Jamshoro: MSF teams working in the New Labour camp, Sehwan, Amri, and Manzoorabad have conducted a total of 1,754 consultations so far. This includes nutritional assessments through Mid-Upper Arm Circumference (MUAC) screenings of all children under the age of five and distributions of high-energy biscuits to pregnant and lactating women.

A total of 2,589 consultations have been conducted through MSF’s mobile clinics in Jamshoro and Sukkur (including consultations at the Sukkur ITFC).

Water Distributions

Sukkur: 40,000 liters of clean drinking water is being provided daily through water trucks, tanks, and bladders. An MSF-run water treatment unit in the town has the capacity to produce 80,000 liters of safe water each day.

Jamshoro: Every day 10,000 people have access to 240,000 liters of chlorinated water provided by the MSF team, while the capacity will increase in the coming days in order to support more people arriving. ORPs are also being set up at the Liaquat University of Medical and Health Science.

Relief Kits

MSF teams have distributed 1,532 relief item kits and 668 tents in Jamshoro and Sukkur since the beginning of the emergency.

Jamshoro: A total 464 families in the New Labour IDP camp received relief item kits.

Sukkur: 668 tents have been distributed to affected families who were without shelter and 1,068 families have received relief kits.

Next Steps

Larkana (south of Sukkur): MSF will open a 22-bed capacity DTC and 14-bed ITFC in the coming days to cater for people previously without assistance.

Sukkur: MSF is aiming to increase the amount of water distributed to at least 80,000 liters per day through the water treatment unit. Relief item distributions will also be ramped up to cover temporary settlements in schools, a vital activity because people sheltering there will soon have to move on before schools re-open later this month.

Jamshoro: While health promotion activities are set to continue the teams will distribute at least 2,000 tents and 2,000 relief item kits. As operations expand, the amount of water distributed will increase to more than 250,000 liters per day. Assessments of general hygiene, water and sanitation conditions in the north of Jamshoro will continue and the project team is considering opening a DTC, should the need arise.  MSF teams will continue cleaning and disinfecting services in buildings where flood-displaced people seek shelter, while the installation of hand-washing points and soap distributions will continue.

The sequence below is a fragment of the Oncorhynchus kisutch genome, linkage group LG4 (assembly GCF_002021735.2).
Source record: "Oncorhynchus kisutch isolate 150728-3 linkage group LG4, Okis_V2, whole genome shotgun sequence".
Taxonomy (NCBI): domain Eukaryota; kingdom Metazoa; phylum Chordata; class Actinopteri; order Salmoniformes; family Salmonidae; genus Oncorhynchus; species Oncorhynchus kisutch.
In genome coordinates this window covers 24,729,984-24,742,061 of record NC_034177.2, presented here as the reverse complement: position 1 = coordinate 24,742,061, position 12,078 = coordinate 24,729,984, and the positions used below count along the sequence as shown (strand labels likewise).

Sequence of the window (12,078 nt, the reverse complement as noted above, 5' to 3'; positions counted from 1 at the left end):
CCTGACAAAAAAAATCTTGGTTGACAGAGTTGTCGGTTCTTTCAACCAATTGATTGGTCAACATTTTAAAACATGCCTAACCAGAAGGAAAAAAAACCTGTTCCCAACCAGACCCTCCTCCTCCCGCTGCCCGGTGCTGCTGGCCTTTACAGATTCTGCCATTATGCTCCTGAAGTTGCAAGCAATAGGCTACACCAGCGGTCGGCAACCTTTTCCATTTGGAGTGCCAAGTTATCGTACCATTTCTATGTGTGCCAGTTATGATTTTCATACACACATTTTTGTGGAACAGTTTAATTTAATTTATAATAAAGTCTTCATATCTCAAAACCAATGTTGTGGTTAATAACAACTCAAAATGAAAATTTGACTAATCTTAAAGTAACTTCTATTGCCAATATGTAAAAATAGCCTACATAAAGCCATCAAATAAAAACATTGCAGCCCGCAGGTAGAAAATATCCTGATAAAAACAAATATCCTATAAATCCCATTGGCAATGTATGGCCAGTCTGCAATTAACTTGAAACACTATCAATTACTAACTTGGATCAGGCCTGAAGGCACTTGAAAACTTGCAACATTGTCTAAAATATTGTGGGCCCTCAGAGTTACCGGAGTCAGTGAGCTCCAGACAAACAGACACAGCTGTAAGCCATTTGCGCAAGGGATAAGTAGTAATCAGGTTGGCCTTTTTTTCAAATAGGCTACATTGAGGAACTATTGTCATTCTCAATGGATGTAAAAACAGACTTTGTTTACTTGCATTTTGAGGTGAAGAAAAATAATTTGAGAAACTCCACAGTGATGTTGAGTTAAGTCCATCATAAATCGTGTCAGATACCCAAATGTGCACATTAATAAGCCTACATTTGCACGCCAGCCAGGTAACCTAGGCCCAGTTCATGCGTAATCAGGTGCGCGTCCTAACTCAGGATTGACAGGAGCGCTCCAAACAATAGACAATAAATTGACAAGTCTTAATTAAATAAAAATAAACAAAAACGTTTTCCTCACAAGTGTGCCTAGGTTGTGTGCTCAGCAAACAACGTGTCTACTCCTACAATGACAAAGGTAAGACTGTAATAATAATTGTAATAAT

"In Kot Addu, although the number of consultations at our DTC has decreased significantly, we still maintain Oral Rehydration Salt Points in order to prevent an outbreak of Diarrhea. The findings of our assessments in and surrounding Kot Addu have sparked concern about the malnutrition situation. We have started MUAC screenings for children under five years-old and we are ready to open a ward to treat malnutrition if there is a need.

– Jean Hereu
MSF Emergency Coordinator
Khyber Pakhtunkhwa and Punjab

Hospital Support

MSF supports one hospital in the Muzaffargarh district with the following activities:

Kot Addu: MSF operates a 70-bed capacity DTC, water and sanitation services and medical teams treat, on average, more than 150 patients per day with about 40 patients hospitalized per day. Medical teams have treated a total of 2,039 patients since 21 August 2010. Patients are provided with relief item kits when they are discharged.